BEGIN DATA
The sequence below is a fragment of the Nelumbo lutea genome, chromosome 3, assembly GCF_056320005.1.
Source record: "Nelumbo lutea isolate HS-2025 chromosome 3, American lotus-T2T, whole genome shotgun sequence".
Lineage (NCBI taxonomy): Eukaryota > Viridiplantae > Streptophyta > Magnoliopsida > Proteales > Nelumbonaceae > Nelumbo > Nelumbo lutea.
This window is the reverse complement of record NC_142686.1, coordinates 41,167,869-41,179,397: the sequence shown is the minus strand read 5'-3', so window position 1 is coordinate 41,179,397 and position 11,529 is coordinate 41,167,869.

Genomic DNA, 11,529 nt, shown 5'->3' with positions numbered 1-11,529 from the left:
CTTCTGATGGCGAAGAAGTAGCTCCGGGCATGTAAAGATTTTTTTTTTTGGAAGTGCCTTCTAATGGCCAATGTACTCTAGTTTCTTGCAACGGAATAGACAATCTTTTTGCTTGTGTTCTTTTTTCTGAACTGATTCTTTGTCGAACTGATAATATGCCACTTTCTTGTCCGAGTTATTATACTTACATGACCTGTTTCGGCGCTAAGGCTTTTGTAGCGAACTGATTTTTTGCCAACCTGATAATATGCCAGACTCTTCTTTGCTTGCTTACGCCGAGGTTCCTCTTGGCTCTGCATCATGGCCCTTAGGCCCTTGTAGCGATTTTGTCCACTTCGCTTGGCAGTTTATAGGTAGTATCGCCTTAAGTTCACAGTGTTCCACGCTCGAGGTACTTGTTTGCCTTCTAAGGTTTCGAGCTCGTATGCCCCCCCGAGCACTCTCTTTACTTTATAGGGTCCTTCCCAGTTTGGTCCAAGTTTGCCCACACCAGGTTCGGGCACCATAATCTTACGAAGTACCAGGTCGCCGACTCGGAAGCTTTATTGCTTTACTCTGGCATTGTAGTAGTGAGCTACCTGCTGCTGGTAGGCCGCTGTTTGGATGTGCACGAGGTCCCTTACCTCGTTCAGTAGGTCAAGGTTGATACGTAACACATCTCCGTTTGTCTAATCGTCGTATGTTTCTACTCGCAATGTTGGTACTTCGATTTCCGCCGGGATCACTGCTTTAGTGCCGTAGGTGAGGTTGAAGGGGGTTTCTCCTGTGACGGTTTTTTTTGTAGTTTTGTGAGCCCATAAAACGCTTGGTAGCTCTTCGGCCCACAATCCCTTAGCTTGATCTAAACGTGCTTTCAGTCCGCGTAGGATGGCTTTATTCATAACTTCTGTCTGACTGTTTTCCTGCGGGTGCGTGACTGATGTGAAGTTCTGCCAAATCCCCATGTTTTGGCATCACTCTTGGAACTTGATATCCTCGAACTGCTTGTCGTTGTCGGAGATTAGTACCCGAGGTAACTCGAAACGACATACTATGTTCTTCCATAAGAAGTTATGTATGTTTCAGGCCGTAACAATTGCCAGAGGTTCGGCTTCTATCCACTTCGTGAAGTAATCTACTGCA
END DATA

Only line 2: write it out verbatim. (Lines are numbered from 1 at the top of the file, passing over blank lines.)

Source record: "Nelumbo lutea isolate HS-2025 chromosome 3, American lotus-T2T, whole genome shotgun sequence".